Russia in the 19th Century - PowerPoint PPT Presentation

Loading...

PPT – Russia in the 19th Century PowerPoint presentation | free to download - id: 3d1487-NTEyN



Loading


The Adobe Flash plugin is needed to view this content

Get the plugin now

View by Category
About This Presentation
Title:

Russia in the 19th Century

Description:

Russia in the 19th Century Russian society remained semi-feudal and backward, with much popular discontent. Russia remained isolated from Western culture and did not ... – PowerPoint PPT presentation

Number of Views:340
Avg rating:3.0/5.0
Slides: 29
Provided by: lohLoswe4
Category:
Tags: 19th | century | russia

less

Write a Comment
User Comments (0)
Transcript and Presenter's Notes

Title: Russia in the 19th Century


1
Russia in the 19th Century
  • Russian society remained semi-feudal and
    backward, with much popular discontent.
  • Russia remained isolated from Western culture and
    did not modernize.
  • Oppression censorship increased and the
    government was inefficient.
  • Czars were anti-liberal
  • Russia was weak internationally began to lose
    foreign wars (Crimean, Russo-Japanese)

2
  • Russia Decembrist Uprising (1825)
  • Alexander I (1810-1825) initially favored
    Enlightened despotism but after 1815 grew
    increasingly reactionary. His death led to a
    power vacuum.
  • Nicholas I assumed the Russian throne after death
    of Alexander I.
  • Decembrists (junior military officers)
    upper-class opponents of the autocratic Russian
    system of govt, who supported popular grievances
    among Russian society. Failed in their revolt.
  • Nicholas became Europes most reactionary monarch
  • Intellectuals developed two opposing camps in
    this period
  • Slavolphiles believed that Russian village (the
    mir) culture was superior to that of the West.
  • Westernizers wanted to extend the genius of
    Russian culture by industrializing and setting
    up a constitutional govt.

3
Nicholas I (1825-55)
  • Dictatorial ruler who stood for strong
    nationalism, autocracy, and religious orthodoxy.
  • He did the following
  • Expanded the royal bureaucracy
  • Published a new legal code
  • Fostered industry and Railroads
  • Enforced strict censorship with secret police
  • Had strong control over the military
  • Lost the Crimean War
  • Put down a Polish revolt

4
Alexander II (1855-81)
  • A conservative reformer, who abolished serfdom in
    1861.
  • Zemstvo Laws created local assemblies to solve
    local problems in 1864.
  • As reform led to radical demands, many groups
    began to plot and carry out terrorist acts.
  • 1881 Alexander was assassinated.
  • 1881-1894 Alexander III a determined reactionary!

5
Nicholas II (1894-1917)
  • Industrial progress occurred during his reign,
    but urban rural conditions remained miserable
    and the population was on the verge of
    revolution.
  • Serge Witte (1892-1903) great finance minister
    who thrust Russia towards industrialization
  • 1905 Russia lost the Russo-Japanese war.
  • 1905 Revolution occurred which included the
    Bloody Sunday massacre.
  • The czar was forced to accept the October
    Manifesto which created the Duma (pop-elected
    parliament w/ legislative power).

6
Nicholas, continued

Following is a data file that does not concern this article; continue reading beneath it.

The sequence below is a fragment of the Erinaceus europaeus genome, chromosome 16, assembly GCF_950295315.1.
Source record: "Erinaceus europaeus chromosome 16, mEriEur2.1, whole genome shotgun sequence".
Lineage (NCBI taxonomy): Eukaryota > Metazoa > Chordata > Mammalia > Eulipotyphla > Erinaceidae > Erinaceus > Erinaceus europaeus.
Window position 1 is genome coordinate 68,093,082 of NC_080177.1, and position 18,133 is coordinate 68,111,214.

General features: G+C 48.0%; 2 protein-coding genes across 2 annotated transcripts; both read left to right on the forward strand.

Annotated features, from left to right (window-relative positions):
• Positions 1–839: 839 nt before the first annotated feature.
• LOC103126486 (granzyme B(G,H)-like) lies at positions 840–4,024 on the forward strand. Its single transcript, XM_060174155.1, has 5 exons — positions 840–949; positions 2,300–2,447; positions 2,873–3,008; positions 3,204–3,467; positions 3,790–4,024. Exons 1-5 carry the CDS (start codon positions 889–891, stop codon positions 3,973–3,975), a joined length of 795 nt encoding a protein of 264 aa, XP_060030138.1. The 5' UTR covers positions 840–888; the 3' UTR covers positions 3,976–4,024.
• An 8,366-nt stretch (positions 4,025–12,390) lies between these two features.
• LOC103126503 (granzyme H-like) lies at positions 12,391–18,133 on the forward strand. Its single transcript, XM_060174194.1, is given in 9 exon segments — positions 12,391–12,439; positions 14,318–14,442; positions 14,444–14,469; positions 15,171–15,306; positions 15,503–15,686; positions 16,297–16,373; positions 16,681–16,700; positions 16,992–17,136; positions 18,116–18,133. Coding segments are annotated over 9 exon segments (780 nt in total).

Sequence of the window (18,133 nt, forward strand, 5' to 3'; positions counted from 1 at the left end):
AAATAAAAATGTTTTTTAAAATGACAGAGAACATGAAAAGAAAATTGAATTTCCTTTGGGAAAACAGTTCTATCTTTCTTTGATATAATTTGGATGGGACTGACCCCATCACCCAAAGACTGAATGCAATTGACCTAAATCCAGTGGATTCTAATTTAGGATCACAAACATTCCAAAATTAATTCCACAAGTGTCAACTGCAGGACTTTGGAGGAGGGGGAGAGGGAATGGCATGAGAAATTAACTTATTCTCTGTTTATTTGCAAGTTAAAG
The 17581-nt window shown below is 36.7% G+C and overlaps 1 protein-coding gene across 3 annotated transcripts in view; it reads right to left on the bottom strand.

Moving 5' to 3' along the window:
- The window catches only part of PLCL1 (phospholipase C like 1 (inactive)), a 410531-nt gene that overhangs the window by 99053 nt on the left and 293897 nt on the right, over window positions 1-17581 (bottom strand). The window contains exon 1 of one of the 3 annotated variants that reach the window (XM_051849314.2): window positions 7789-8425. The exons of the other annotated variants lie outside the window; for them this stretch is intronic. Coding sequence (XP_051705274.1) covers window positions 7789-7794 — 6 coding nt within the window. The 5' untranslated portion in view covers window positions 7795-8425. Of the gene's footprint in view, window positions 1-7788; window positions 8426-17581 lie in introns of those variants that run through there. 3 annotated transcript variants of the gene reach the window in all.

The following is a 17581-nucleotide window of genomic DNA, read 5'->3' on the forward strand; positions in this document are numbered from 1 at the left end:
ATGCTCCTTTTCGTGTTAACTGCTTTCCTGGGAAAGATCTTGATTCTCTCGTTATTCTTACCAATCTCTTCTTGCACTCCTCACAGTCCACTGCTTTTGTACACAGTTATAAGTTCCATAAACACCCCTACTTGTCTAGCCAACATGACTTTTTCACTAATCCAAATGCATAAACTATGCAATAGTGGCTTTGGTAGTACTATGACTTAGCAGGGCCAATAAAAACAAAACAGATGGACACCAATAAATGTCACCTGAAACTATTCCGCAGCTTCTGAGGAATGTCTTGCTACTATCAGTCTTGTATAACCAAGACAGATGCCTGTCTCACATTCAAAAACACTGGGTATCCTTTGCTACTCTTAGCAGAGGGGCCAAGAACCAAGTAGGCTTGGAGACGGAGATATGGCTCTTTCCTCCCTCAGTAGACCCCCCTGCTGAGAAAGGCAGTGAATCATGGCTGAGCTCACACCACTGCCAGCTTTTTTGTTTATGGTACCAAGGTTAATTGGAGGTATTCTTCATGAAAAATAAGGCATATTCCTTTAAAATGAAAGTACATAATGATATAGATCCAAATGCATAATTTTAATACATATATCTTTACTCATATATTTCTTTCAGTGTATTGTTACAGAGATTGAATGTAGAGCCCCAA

• Nicholas failed to uphold his promises made in
    the Oct. Manifesto and instead promoted more
    conservative policies under his chief
    agricultural advisor, Stolypin.
  • Stolypin was assassinated by rebels

7
Problems in Russia
  • Although the czar had not followed through on his
    promises made after the Revolution of 1905,
    dissatisfied parties in Russia tried to cooperate
    with the govt in the defense of Russia in 1914.
  • After the armies began to lose, the czar fired
    competent generals and replaced them himself, at
    the front.
  • opposition grew more discontented, as a result.

8
More Russian Problems
  • As war losses mounted, food shortages at home led
    to rioting in Russian cities.
  • On the front, Russian soldiers were finally
    limited to 2 bullets per day, and many mutinied.
  • Rasputins influence on Czarina Alexandra further
    alienated the public, and soon, revolution was
    nearly inevitable.

9
The Revolution of (February) March, 1917
  • The March revolution began with a general strike
    in St. Petersburg (Petrograd, Leningrad).
  • The strike was followed by a mutiny among the
    troops and the dissolving of the Duma.
  • The new govt that took over was known as the
    Provisional Govt it was run by Kerensky and
    Prince Lvov.

10
The Provisional Government
  • On March 17, 1917, Czar Nicholas abdicated.
    Shortly afterward, the royal family was arrested.
  • They were eventually executed by the Bolsheviks.
  • The new govt declared full civil liberties for
    all Russians, freed Poland and Finland, and
    called for a constituent assembly to pass needed
    reforms.

11
Problems for the New Govt
  • Russians wanted to get out of WWI, because they
    were losing so badly, and because supplies were
    so short on the homefront.
  • Hunger was a problem all over Russia.
  • Most Russians wanted land reform.
  • The Prov. Govt did nothing to help the
    distressed population.

12
Provisional government
  • Replaced the tsar
  • Primarily constitutional democrats and moderate
    socialists

13
The Soviets
  • Soviets were small workers councils which had
    been established following the revolution of
    1905.
  • Soviets in Revolution were more radical,
    consisted of workers, soldiers and sailors.
  • The Petrograd Soviet was under the control of
    Trotsky and was the most radical group calling
    for further action. Like Paris Commune in Fr.
    Rev.